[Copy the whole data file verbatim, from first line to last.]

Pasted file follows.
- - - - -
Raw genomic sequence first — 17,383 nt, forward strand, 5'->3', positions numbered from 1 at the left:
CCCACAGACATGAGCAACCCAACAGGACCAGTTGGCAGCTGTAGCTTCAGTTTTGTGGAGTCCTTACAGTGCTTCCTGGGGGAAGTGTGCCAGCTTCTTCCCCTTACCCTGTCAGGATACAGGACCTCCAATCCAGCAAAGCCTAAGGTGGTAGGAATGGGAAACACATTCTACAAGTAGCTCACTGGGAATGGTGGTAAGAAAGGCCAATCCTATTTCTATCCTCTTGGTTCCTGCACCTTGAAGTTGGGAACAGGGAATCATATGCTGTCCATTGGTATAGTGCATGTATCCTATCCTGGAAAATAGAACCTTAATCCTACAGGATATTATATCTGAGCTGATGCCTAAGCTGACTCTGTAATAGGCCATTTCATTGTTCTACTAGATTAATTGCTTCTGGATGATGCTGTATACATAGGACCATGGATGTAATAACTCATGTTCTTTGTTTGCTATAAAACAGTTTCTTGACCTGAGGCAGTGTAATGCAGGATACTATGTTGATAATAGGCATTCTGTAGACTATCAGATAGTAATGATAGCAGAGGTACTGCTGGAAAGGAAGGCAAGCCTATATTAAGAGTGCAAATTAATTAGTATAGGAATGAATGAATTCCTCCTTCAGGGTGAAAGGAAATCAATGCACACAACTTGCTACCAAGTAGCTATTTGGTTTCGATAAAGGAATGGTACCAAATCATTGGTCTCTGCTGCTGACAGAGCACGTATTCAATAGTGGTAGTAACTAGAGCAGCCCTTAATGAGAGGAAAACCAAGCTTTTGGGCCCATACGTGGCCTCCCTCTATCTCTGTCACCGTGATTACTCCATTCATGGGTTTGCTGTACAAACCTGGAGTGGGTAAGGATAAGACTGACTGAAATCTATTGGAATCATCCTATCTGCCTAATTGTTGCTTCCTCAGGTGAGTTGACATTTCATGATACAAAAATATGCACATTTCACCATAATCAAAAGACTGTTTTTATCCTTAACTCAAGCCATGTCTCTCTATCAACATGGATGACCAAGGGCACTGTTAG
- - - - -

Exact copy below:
Raw genomic sequence first — 17,383 nt, forward strand, 5'->3', positions numbered from 1 at the left:
CCCACAGACATGAGCAACCCAACAGGACCAGTTGGCAGCTGTAGCTTCAGTTTTGTGGAGTCCTTACAGTGCTTCCTGGGGGAAGTGTGCCAGCTTCTTCCCCTTACCCTGTCAGGATACAGGACCTCCAATCCAGCAAAGCCTAAGGTGGTAGGAATGGGAAACACATTCTACAAGTAGCTCACTGGGAATGGTGGTAAGAAAGGCCAATCCTATTTCTATCCTCTTGGTTCCTGCACCTTGAAGTTGGGAACAGGGAATCATATGCTGTCCATTGGTATAGTGCATGTATCCTATCCTGGAAAATAGAACCTTAATCCTACAGGATATTATATCTGAGCTGATGCCTAAGCTGACTCTGTAATAGGCCATTTCATTGTTCTACTAGATTAATTGCTTCTGGATGATGCTGTATACATAGGACCATGGATGTAATAACTCATGTTCTTTGTTTGCTATAAAACAGTTTCTTGACCTGAGGCAGTGTAATGCAGGATACTATGTTGATAATAGGCATTCTGTAGACTATCAGATAGTAATGATAGCAGAGGTACTGCTGGAAAGGAAGGCAAGCCTATATTAAGAGTGCAAATTAATTAGTATAGGAATGAATGAATTCCTCCTTCAGGGTGAAAGGAAATCAATGCACACAACTTGCTACCAAGTAGCTATTTGGTTTCGATAAAGGAATGGTACCAAATCATTGGTCTCTGCTGCTGACAGAGCACGTATTCAATAGTGGTAGTAACTAGAGCAGCCCTTAATGAGAGGAAAACCAAGCTTTTGGGCCCATACGTGGCCTCCCTCTATCTCTGTCACCGTGATTACTCCATTCATGGGTTTGCTGTACAAACCTGGAGTGGGTAAGGATAAGACTGACTGAAATCTATTGGAATCATCCTATCTGCCTAATTGTTGCTTCCTCAGGTGAGTTGACATTTCATGATACAAAAATATGCACATTTCACCATAATCAAAAGACTGTTTTTATCCTTAACTCAAGCCATGTCTCTCTATCAACATGGATGACCAAGGGCACTGTTAG